Malcolm X and Martin Luther King Face to Face
Al Jazeera (2018)
This documentary compares and contrasts the anti-racism campaigns of Martin Luther King and Malcolm X during the 1960s. It combines commentary from Black scholars and civil rights activists with vintage footage of the two leaders.
Malcolm was highly critical of King for strategies he claimed sought to win the support of white people. Malcolm frequently asked to debate him though King always refused. Malcolm opposed non-violence as a strategy, maintaining Blacks had a right to defend themselves when cops beat them up. He also disagreed with King’s focus on integration and voting rights. He believed asking Black people to trust whites was dangerous and alienated them from deep-seated feelings about the way whites treated them. Likewise he believed voting was useless so long as whites were determined to disempower Black people.
Unlike King, a Baptist preacher, Malcolm also rejected Christianity (“the religion of slavery”) were he became second in command at the Nation of Islam.
It was largely under Malcolm’s influence that African Americans became proud to be Black, and “Negroes” began referring to themselves as Black.
The two men met only briefly in 1964 at a congressional hearing on Lyndon Johnson’s Civil Rights Act.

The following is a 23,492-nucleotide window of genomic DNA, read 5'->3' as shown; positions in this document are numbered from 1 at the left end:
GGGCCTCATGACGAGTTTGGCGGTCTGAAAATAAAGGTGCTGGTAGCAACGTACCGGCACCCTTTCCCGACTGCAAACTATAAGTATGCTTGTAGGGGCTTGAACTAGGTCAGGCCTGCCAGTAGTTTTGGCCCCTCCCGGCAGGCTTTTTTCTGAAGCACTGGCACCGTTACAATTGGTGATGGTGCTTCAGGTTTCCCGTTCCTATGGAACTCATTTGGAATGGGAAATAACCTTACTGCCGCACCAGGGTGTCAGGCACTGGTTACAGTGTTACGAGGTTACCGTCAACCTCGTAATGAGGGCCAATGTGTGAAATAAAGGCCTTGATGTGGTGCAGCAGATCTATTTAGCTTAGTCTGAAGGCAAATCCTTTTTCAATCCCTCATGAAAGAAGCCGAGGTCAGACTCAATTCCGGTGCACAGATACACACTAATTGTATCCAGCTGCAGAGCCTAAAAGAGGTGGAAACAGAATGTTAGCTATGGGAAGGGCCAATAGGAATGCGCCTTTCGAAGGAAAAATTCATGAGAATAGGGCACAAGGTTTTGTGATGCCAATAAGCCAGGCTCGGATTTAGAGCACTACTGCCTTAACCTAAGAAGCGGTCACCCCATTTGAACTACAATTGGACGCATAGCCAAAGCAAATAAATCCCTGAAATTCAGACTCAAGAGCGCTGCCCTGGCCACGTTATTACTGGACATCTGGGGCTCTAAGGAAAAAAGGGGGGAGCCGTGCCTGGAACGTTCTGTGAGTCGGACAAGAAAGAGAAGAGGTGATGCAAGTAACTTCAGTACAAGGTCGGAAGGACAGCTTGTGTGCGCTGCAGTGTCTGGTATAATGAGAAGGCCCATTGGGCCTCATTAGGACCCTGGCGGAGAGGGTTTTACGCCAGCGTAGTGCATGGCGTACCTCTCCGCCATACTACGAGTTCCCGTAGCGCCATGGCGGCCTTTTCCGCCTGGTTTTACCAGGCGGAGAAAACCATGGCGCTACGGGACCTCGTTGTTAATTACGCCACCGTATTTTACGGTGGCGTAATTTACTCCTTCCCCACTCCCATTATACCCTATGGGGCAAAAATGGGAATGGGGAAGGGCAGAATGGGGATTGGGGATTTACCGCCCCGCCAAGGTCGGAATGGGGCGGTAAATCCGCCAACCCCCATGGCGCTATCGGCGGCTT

Following Malcolm X’s 1965 assassination, King seemed to become much more radical, as he took up Black poverty and the Vietnam War as key issues.
Granny Fight Club
Granny Fight Club is an RT documentary about the self defense program in Korogocho Kenya that teaches elderly women to fend off prospective rapists.
The deliberate rape of elderly women is an increasing problem in Kenyan slums – largely due to the prevailing myth that raping a grandmother will cure a younger man of AIDS.
The women are taught a strategy that relies mainly on self-confidence and a loud aggressive voice. However they also practice delivering blows to vulnerable areas of a man’s body.
Directed by Jeanny Gering (2014)
Power is a disturbing documentary about a South African martial arts expert Debi Stevens and her efforts to fight India’s rape culture by teaching Indian girls to defend themselves. The film was produced following the 2012 gang rape and murder of a 23 year old physiotherapy intern on a Delhi bus.
In addition to showing excerpts from some of Stevens’s classes, Power provides disturbing insights into a cultural framework that makes it “okay” for 75% of India’s urban males population to sexually assault women. As in the Middle East, India’s extremely patriarchal and misogynist culture, combined with a large population of permanently unemployed males seems to set the stage for this kind of violence against women.
I found this film particularly instructive in view of recent publicity about migrants committing group sexual assaults in Cologne – in a variant of the Arab rape game Taharrush (see It’s an Arab rape game called Tarrarush).
Jyoti Singh‘s attackers were neither Arab nor Muslim but Hindu.